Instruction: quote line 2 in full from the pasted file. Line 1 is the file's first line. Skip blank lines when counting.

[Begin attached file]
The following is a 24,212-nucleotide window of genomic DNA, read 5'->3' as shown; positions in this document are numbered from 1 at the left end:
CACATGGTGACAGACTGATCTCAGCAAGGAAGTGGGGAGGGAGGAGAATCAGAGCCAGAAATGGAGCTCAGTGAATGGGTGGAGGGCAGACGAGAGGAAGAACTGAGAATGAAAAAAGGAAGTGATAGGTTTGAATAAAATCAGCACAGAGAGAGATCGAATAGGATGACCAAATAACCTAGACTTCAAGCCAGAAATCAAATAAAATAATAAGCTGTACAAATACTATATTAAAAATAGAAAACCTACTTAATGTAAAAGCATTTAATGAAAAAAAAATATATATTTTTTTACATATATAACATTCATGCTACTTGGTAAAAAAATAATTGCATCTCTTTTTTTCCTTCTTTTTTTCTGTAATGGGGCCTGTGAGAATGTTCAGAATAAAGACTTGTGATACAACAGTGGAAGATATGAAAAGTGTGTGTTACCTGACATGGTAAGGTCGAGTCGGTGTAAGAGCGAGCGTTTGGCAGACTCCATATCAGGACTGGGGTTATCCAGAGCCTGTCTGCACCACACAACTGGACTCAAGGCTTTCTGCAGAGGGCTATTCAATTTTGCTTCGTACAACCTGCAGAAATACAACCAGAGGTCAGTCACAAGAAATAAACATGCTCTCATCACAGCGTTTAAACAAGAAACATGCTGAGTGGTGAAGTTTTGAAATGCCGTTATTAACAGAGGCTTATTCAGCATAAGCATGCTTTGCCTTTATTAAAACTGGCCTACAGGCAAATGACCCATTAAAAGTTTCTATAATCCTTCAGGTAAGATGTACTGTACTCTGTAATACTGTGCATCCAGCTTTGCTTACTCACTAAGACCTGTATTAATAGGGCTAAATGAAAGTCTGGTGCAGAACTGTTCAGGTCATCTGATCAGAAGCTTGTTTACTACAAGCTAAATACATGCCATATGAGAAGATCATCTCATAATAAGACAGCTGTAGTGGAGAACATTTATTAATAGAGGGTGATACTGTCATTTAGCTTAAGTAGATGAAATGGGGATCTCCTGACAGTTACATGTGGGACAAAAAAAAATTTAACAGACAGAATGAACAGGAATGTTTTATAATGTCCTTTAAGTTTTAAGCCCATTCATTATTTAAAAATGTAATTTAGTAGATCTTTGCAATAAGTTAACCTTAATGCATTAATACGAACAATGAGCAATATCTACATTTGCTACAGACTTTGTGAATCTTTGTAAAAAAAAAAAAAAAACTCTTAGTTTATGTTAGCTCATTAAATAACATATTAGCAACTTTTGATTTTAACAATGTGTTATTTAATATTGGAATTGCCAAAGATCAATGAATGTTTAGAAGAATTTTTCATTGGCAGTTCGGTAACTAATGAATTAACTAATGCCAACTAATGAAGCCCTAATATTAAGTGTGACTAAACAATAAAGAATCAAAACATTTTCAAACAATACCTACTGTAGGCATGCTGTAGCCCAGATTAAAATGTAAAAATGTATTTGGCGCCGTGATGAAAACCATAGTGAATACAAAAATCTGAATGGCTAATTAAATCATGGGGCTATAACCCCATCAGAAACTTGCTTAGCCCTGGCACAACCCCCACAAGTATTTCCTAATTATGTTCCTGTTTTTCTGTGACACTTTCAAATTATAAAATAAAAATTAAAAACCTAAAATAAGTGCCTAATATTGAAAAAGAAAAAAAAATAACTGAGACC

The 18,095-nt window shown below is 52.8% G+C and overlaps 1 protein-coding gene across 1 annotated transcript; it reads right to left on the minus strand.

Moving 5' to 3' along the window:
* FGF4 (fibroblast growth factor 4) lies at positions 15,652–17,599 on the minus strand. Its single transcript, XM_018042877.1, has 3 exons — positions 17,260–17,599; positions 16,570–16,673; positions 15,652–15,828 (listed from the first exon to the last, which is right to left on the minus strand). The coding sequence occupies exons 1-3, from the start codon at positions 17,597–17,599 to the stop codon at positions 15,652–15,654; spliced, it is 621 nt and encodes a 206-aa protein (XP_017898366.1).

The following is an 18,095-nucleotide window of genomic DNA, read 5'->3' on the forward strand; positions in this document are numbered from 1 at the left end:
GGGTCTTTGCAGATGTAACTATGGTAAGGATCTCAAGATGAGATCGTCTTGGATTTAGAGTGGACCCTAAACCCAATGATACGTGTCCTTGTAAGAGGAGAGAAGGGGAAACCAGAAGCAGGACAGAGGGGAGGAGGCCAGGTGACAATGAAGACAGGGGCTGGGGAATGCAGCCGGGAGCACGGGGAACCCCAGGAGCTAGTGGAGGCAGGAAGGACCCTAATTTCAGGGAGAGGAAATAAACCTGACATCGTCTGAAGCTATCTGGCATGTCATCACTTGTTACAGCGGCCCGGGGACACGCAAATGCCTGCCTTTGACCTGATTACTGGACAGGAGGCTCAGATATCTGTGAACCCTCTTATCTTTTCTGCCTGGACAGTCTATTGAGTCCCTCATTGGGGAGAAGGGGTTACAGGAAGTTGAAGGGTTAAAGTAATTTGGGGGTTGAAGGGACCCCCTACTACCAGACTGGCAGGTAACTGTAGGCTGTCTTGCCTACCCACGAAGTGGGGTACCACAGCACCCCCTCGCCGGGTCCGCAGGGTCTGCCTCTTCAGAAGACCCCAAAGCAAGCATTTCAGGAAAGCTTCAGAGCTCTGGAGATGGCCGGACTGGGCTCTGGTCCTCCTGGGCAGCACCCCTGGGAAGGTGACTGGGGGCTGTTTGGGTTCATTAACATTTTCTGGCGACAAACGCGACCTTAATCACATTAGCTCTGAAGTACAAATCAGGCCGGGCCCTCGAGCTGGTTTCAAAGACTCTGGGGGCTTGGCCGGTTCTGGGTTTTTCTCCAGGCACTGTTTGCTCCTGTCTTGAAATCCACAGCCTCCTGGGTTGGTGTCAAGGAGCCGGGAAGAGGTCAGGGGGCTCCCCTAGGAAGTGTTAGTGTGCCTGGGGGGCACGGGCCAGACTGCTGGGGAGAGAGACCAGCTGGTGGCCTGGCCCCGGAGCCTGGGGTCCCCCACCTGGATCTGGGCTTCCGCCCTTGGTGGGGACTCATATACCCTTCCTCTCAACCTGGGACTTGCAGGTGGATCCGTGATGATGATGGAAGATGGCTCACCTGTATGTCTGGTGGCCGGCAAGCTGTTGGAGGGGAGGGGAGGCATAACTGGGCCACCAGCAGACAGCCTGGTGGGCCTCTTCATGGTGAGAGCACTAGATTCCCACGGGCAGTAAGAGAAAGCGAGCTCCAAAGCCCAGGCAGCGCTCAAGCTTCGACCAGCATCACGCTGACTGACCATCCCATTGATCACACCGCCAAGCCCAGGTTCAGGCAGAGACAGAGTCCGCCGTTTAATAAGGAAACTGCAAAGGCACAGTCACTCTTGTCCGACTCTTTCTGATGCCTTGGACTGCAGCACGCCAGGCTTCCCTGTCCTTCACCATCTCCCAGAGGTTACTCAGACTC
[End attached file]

CACATGGTGACAGACTGATCTCAGCAAGGAAGTGGGGAGGGAGGAGAATCAGAGCCAGAAATGGAGCTCAGTGAATGGGTGGAGGGCAGACGAGAGGAAGAACTGAGAATGAAAAAAGGAAGTGATAGGTTTGAATAAAATCAGCACAGAGAGAGATCGAATAGGATGACCAAATAACCTAGACTTCAAGCCAGAAATCAAATAAAATAATAAGCTGTACAAATACTATATTAAAAATAGAAAACCTACTTAATGTAAAAGCATTTAATGAAAAAAAAATATATATTTTTTTACATATATAACATTCATGCTACTTGGTAAAAAAATAATTGCATCTCTTTTTTTCCTTCTTTTTTTCTGTAATGGGGCCTGTGAGAATGTTCAGAATAAAGACTTGTGATACAACAGTGGAAGATATGAAAAGTGTGTGTTACCTGACATGGTAAGGTCGAGTCGGTGTAAGAGCGAGCGTTTGGCAGACTCCATATCAGGACTGGGGTTATCCAGAGCCTGTCTGCACCACACAACTGGACTCAAGGCTTTCTGCAGAGGGCTATTCAATTTTGCTTCGTACAACCTGCAGAAATACAACCAGAGGTCAGTCACAAGAAATAAACATGCTCTCATCACAGCGTTTAAACAAGAAACATGCTGAGTGGTGAAGTTTTGAAATGCCGTTATTAACAGAGGCTTATTCAGCATAAGCATGCTTTGCCTTTATTAAAACTGGCCTACAGGCAAATGACCCATTAAAAGTTTCTATAATCCTTCAGGTAAGATGTACTGTACTCTGTAATACTGTGCATCCAGCTTTGCTTACTCACTAAGACCTGTATTAATAGGGCTAAATGAAAGTCTGGTGCAGAACTGTTCAGGTCATCTGATCAGAAGCTTGTTTACTACAAGCTAAATACATGCCATATGAGAAGATCATCTCATAATAAGACAGCTGTAGTGGAGAACATTTATTAATAGAGGGTGATACTGTCATTTAGCTTAAGTAGATGAAATGGGGATCTCCTGACAGTTACATGTGGGACAAAAAAAAATTTAACAGACAGAATGAACAGGAATGTTTTATAATGTCCTTTAAGTTTTAAGCCCATTCATTATTTAAAAATGTAATTTAGTAGATCTTTGCAATAAGTTAACCTTAATGCATTAATACGAACAATGAGCAATATCTACATTTGCTACAGACTTTGTGAATCTTTGTAAAAAAAAAAAAAAAACTCTTAGTTTATGTTAGCTCATTAAATAACATATTAGCAACTTTTGATTTTAACAATGTGTTATTTAATATTGGAATTGCCAAAGATCAATGAATGTTTAGAAGAATTTTTCATTGGCAGTTCGGTAACTAATGAATTAACTAATGCCAACTAATGAAGCCCTAATATTAAGTGTGACTAAACAATAAAGAATCAAAACATTTTCAAACAATACCTACTGTAGGCATGCTGTAGCCCAGATTAAAATGTAAAAATGTATTTGGCGCCGTGATGAAAACCATAGTGAATACAAAAATCTGAATGGCTAATTAAATCATGGGGCTATAACCCCATCAGAAACTTGCTTAGCCCTGGCACAACCCCCACAAGTATTTCCTAATTATGTTCCTGTTTTTCTGTGACACTTTCAAATTATAAAATAAAAATTAAAAACCTAAAATAAGTGCCTAATATTGAAAAAGAAAAAAAAATAACTGAGACC